• I am an student actress in an advanced class and when your acting you can't worry about if you look stupid or weird or like a crazy person you have to focus on how to get your message across as your character through faces and movements you explained this very well thank you for sharing this

  • For as long as I can remember, my mom has taught us a few sign language words (more, food, water, etc.). I always like it. In the 5th grade, a bunch of my friends and I decided to learn the alphabet so that we could communicate during the long hours after standardized testing that we were required to be silent. Knowing only letters, communicating anything took quite a bit of time, but we had a lot of fun.

    I've always wanted to learn ASL, but I think that desire was reiterated when I attended a convention that had ASL interpreters off to the side of all of the main events. My eyes were drawn to them, and I really enjoyed watching them sign and really act out what was being said on stage. I love watching people sign, and it has inspired me to learn to do so as well 🙂

  • you are so awesome at teaching! you have helped me understand my asl grammar so much more. I can't wait to get back to school and meet up with my deaf friend so I can practice more. i am self taught and its been hard to find videos on good asl grammar. thanks a lot for that. i subbed.

  • In my ELA class we were working in groups and I noticed that the deaf student hadn't joined a group yet. I asked him if he wanted to join my group and he did. We became really good friends and we texted a lot, but there was still a language barrier. On my birthday he gave me a present and he went back across the room, and when he looked back, i signed thank you. I was really scared at how he would react, but as soon as i signed it his face lit up and he mouthed you're welcome. It was that moment that i knew i wanted to learn the language.

  • Ok you are doing a good thing to help non-deaf people to learn how to do ASL You claim that all the videos on here aren't right to teach non deaf people how to ASL. There are people here on Youtuve that are done by deaf people so I am sure they know, also why can't you do sign language while your talking in this video if you are as good as any one else on here. You have not convince me enough to buy your course. Thank you anyways.

  • Love these videos! I went to a class with my mom when I was in elementary school and have loved sign language ever since. It's one language I feel confident learning because of the movement… I'm hoping to incorporate it in my instruction when I start teaching elementary school.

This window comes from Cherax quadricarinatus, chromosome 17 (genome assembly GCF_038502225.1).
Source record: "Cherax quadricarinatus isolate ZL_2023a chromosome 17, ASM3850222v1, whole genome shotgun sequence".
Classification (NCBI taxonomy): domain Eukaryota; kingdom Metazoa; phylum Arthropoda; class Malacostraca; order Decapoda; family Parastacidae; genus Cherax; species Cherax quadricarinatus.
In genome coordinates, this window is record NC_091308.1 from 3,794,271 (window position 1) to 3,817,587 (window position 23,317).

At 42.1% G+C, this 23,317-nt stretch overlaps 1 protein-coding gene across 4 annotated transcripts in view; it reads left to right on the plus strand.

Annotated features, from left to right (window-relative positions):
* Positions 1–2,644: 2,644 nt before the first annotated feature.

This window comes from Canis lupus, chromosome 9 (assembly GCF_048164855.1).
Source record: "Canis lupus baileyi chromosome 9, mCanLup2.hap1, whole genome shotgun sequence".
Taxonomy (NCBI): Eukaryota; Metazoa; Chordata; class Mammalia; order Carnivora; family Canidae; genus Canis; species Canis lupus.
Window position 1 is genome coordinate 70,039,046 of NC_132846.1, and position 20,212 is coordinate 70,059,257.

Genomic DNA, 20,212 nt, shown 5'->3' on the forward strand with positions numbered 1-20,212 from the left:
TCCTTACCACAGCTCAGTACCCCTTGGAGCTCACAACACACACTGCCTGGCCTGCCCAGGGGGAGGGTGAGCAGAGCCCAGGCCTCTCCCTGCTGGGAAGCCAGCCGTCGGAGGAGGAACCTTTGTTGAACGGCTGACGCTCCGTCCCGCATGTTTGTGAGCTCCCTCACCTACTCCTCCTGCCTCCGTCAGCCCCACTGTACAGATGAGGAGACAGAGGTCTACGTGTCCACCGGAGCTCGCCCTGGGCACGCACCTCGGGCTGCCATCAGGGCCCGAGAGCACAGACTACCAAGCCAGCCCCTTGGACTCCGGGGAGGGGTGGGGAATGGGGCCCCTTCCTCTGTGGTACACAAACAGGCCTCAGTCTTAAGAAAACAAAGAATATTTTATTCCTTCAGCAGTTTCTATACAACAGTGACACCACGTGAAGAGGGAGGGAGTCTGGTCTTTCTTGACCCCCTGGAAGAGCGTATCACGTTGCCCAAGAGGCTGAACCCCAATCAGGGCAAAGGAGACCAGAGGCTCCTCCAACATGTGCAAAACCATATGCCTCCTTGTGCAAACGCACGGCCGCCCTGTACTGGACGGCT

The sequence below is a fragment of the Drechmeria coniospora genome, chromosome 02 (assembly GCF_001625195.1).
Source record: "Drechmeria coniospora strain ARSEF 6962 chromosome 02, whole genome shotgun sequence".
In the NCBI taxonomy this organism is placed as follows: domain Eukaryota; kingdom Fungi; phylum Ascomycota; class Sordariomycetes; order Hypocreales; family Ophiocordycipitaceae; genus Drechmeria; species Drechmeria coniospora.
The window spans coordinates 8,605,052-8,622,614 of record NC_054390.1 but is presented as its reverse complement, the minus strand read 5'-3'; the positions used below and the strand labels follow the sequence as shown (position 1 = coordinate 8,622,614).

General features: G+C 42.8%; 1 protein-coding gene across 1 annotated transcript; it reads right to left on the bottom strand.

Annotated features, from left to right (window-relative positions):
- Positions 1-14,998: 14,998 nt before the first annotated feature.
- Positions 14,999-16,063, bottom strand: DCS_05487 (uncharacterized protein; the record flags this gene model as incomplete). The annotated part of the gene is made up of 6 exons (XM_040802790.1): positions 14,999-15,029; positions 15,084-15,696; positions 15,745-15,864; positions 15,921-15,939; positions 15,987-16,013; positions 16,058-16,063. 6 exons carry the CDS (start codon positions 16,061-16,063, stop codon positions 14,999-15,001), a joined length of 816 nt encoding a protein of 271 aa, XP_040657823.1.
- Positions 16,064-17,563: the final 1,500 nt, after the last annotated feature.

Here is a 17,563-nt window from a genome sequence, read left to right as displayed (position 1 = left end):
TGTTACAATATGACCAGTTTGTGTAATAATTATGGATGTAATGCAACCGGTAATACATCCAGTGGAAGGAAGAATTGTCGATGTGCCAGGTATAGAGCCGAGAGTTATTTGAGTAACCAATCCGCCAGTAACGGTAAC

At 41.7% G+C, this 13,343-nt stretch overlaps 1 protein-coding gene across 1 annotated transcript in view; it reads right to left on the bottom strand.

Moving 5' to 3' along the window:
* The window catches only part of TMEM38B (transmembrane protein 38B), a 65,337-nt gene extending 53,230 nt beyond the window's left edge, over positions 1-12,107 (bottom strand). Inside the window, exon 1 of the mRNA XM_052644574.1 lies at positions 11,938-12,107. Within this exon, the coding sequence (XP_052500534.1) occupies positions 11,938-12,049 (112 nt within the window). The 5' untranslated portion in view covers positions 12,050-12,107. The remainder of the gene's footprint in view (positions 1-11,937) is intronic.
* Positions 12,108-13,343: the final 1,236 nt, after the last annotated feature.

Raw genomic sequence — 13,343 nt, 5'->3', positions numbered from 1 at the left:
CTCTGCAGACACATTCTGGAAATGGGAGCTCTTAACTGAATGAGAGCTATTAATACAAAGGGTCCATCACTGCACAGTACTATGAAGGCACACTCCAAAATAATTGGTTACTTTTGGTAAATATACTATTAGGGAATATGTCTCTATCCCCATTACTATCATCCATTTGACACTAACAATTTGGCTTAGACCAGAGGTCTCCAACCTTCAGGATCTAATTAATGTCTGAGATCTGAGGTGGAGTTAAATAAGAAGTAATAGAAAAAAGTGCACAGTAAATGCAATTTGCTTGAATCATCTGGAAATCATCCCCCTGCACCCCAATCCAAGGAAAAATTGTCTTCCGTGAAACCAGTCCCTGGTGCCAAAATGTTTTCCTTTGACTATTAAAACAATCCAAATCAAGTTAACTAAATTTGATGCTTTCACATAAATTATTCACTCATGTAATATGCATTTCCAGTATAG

• If I wanted to sign, "I really want to go to school", would I sign… School-really-want-to go? I'm still trying to understand the grammar for sentences that don't only contain one topic and comment.

  • thanks, appreciate it too.

    The introductions to the videos take too long though.

    good job though, ever grateful.

  • Thank you so much for these videos! I'm getting more informed with your videos rather then my ASL classes. I appreciate your videos and worksheets.

  • what caught my heart? Seeing the power of ASL together with music… yeah, I know… lots of discussion around music and sign, but that's my story. Two very powerful communicators.

  • thank you for your encouraging spirit. This is so helpful. I struggle with my spacing. I was told I was rocking too much. How can I get the point that I am identifying another role without making it too abrupt or confusing

  • I wish I had found your videos earlier Rochelle! But now I will a better understanding of the grammar rules of ASL because of them. I am taking an ASL 3 course this summer and have done poorly because I have found the grammar piece confusing but you have made it so much more accessible. I do have a question though. I am still having a really hard time reading fingerspelled words. In my course, my instructor was awesome but we did 60 hours in three weeks and I thought the acceleration of the class would help because it was so in depth but, I am still lost because of the speed in which he fingerspelled the words. I was wondering if you had any suggestions to help me in recognizing words more quickly.

  • this was awesome and such a huge help, i recently finish asl 101 but i have a bad habit of signing English and this was very helpful.

  • thank you so much, this amazing and so helpful. i can't wait to practice with my husband and see if he can tell what I am saying. It's like I have to channel all the games of charades I have played, but step it up so I can add the signs and make in conversational and not just a game. I have wanted to learn for so long, but let life get in the way. That ends now. ASL here I come.

  • Rochelle, I was watching a video of Bill Vicars teaching & he didn't seem to have change sentence structure. Please, can you help me understand why a deaf man teaches different? I love your teachings. Thank you.